You can find bitters in practically every flavor you can imagine. However, before you go crazy with walnut, sage, or jalapeno bitters, you must ensure your bar is stocked with a good ole bottle of Angostura. These bitters feature herbaceous, botanical notes and are essential in drinks like Old Fashioneds. All you need is a few drops to add complexity, depth, and a professional edge to your drinks. The best part is a single bottle will last you ages, so once you buy a bottle, you'll be good to go for a while.


Simply stocking your bar with a variety of spirits will suffice if all you plan to do is drink your liquor on its own. However, most people enjoy drinking cocktails from time to time, and one of the most common components in drinks, both simple and complex, is citrus. Think about it: You can't make a margarita without lime juice. You can't make a whiskey sour without lemon juice. And you can't garnish an Old Fashioned without an orange twist.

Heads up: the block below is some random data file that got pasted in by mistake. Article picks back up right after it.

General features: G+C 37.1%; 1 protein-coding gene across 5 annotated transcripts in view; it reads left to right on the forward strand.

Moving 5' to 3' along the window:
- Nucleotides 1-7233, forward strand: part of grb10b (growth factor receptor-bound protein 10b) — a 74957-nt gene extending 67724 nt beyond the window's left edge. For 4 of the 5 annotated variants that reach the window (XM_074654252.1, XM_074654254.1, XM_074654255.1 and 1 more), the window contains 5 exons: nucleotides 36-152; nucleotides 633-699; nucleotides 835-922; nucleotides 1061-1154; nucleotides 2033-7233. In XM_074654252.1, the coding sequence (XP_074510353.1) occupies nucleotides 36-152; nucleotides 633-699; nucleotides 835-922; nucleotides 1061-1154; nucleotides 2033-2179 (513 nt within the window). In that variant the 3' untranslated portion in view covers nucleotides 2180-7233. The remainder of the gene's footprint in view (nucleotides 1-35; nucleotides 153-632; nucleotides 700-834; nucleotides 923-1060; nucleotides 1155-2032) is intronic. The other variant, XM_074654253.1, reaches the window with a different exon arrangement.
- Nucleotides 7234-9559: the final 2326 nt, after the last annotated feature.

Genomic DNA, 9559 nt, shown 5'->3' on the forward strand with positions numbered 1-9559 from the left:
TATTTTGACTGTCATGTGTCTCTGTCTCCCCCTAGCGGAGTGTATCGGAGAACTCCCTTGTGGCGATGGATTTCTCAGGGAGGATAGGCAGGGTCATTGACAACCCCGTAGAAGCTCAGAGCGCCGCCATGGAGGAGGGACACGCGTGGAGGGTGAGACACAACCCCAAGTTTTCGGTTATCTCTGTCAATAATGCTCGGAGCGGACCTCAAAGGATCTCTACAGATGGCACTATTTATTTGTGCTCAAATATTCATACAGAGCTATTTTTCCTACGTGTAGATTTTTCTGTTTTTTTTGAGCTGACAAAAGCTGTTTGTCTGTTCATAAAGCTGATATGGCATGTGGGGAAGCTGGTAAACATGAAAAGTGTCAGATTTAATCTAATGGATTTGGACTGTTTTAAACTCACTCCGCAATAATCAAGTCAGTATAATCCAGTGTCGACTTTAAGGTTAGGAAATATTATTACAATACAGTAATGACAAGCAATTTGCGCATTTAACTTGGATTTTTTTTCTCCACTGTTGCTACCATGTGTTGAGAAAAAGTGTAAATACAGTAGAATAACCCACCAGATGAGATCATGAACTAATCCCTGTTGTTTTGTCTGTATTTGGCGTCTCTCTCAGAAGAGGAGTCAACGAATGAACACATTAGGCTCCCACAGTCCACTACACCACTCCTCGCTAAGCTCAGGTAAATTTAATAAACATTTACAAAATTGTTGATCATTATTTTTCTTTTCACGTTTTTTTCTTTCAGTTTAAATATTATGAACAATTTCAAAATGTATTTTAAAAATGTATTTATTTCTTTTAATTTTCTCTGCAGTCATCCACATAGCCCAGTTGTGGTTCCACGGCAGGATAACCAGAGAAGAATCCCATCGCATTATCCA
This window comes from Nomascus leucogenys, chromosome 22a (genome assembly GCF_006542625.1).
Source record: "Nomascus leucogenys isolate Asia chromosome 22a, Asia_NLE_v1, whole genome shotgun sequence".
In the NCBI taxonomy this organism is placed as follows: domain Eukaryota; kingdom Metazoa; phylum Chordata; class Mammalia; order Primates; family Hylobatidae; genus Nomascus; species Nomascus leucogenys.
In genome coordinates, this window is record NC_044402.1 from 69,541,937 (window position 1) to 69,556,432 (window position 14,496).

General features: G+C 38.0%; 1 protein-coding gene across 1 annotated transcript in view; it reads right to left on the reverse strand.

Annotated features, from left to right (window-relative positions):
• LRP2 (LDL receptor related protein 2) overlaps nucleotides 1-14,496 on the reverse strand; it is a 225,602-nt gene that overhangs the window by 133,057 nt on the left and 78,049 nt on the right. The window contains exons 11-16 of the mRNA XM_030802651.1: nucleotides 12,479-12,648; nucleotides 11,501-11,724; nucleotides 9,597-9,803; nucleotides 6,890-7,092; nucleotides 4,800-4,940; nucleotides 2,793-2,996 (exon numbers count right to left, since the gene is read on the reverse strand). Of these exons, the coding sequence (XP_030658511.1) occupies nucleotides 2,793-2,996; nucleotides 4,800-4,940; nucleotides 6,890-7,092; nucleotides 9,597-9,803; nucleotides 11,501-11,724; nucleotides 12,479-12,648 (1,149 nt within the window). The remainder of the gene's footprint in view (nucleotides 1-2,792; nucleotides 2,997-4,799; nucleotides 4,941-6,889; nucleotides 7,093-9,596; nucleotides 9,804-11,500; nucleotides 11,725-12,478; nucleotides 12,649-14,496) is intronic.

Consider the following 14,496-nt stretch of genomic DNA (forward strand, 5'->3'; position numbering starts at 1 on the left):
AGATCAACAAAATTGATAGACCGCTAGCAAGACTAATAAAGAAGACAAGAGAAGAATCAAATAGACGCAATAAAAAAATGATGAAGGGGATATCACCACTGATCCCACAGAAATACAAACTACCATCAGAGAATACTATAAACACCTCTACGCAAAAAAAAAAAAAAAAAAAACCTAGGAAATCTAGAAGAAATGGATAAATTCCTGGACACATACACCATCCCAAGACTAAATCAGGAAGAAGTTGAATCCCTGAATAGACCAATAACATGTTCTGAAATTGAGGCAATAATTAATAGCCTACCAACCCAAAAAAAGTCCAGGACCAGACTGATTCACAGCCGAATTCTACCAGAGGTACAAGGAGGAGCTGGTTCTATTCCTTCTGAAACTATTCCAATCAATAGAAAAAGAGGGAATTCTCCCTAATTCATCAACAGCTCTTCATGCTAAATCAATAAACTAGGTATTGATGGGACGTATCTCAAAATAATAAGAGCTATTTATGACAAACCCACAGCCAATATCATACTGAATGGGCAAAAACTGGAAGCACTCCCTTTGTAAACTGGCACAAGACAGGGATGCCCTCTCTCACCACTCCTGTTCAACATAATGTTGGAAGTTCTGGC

Throwing a few lemons, limes, and oranges into your cart the next time you're at the grocery store will make whipping up a drink on the fly easy. Even if you're just pouring yourself a whiskey ginger or a vodka soda, adding a citrus wedge to the rim of your glass will make your drink look complete and the drinking experience more enjoyable. Plus, it never hurts to have citrus on hand for cooking.


In a perfect world, every cocktail would contain freshly squeezed juice from produce in peak season. Unfortunately, the world isn't perfect, and sometimes it's just not possible to use fresh stuff. We're the first to admit that keeping a few bottles of store-bought stuff is a smart idea if you like making drinks at home. Hey, we don't really want to juice our own cranberries, either.